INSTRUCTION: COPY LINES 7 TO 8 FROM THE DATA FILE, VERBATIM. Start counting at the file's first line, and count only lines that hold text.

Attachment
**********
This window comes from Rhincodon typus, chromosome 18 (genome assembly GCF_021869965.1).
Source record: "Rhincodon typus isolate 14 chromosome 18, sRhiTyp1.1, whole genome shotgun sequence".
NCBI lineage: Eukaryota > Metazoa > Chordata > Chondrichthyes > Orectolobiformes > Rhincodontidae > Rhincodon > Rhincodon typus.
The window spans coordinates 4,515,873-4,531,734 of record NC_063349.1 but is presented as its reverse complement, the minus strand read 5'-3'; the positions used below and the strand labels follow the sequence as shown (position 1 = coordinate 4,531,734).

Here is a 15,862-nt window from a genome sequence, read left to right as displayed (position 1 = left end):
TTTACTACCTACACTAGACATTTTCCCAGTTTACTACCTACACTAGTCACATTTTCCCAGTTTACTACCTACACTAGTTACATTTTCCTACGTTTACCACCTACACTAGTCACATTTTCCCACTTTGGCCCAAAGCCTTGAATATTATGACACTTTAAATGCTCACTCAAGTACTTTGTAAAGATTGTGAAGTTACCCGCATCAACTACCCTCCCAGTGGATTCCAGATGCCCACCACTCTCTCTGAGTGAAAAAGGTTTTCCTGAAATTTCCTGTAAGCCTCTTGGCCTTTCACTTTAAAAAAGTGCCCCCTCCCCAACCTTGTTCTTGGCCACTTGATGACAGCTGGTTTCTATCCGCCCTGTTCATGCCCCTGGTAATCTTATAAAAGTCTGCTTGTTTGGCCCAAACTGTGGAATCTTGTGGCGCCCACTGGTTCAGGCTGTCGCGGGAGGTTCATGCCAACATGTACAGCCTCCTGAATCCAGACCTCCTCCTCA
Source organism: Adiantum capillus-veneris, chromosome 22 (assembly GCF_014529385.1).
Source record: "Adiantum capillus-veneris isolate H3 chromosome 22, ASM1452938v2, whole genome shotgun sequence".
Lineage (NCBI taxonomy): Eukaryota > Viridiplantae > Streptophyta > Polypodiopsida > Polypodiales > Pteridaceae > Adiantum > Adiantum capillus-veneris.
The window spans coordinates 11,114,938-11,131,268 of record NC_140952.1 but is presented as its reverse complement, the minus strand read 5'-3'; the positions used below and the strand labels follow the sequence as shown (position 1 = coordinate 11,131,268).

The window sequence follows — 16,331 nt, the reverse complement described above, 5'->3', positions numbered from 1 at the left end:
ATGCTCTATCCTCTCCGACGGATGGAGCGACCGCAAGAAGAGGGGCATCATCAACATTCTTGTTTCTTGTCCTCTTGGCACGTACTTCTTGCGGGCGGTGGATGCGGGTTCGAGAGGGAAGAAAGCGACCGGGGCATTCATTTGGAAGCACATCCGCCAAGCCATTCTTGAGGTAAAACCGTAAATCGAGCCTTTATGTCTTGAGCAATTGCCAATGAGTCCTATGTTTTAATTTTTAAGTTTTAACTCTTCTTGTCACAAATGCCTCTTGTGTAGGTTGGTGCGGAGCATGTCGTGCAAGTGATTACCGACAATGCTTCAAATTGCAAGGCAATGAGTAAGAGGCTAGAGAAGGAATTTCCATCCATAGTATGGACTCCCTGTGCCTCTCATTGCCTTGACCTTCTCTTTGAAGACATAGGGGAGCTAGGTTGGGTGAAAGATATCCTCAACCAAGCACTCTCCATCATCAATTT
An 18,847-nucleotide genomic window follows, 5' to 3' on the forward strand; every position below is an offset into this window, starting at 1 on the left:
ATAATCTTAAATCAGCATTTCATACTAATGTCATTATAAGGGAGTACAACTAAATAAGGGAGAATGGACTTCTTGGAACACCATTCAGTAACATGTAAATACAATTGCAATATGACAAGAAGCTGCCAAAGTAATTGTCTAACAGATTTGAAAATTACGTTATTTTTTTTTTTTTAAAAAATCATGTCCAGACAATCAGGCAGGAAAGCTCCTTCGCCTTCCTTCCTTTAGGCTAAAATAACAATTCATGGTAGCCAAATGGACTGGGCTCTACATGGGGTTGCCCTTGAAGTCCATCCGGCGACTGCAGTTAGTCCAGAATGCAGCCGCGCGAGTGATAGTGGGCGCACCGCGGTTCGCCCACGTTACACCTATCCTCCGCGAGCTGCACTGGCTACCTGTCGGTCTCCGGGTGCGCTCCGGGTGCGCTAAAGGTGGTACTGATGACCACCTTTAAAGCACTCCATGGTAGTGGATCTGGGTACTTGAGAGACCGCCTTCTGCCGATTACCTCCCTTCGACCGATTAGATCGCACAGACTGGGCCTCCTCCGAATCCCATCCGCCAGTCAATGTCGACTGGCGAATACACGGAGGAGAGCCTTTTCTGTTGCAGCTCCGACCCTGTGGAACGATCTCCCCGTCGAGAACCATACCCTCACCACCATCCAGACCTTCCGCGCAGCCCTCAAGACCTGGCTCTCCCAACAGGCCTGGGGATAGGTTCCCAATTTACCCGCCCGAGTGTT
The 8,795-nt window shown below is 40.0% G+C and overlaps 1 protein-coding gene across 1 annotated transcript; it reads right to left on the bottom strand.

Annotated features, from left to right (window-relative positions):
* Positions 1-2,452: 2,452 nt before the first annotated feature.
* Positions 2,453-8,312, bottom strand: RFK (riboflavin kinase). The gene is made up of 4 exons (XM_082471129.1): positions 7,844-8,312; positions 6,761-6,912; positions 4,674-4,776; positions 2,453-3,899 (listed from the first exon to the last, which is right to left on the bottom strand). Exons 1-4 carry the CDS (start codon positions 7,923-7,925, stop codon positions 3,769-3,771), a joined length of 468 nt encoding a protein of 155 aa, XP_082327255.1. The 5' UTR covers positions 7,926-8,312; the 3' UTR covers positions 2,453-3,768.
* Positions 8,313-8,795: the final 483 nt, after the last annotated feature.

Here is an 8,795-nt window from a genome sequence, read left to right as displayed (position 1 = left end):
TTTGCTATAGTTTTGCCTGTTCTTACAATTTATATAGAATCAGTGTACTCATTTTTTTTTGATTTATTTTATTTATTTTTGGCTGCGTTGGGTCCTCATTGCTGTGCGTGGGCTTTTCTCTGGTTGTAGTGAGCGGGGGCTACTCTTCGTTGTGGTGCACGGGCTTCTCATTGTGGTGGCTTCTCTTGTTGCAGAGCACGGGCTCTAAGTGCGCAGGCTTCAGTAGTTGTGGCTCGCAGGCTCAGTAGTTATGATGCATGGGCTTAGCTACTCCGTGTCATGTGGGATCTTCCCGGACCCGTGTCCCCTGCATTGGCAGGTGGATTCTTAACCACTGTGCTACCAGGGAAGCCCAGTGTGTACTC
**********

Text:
Source organism: Adiantum capillus-veneris, chromosome 22 (assembly GCF_014529385.1).
Source record: "Adiantum capillus-veneris isolate H3 chromosome 22, ASM1452938v2, whole genome shotgun sequence".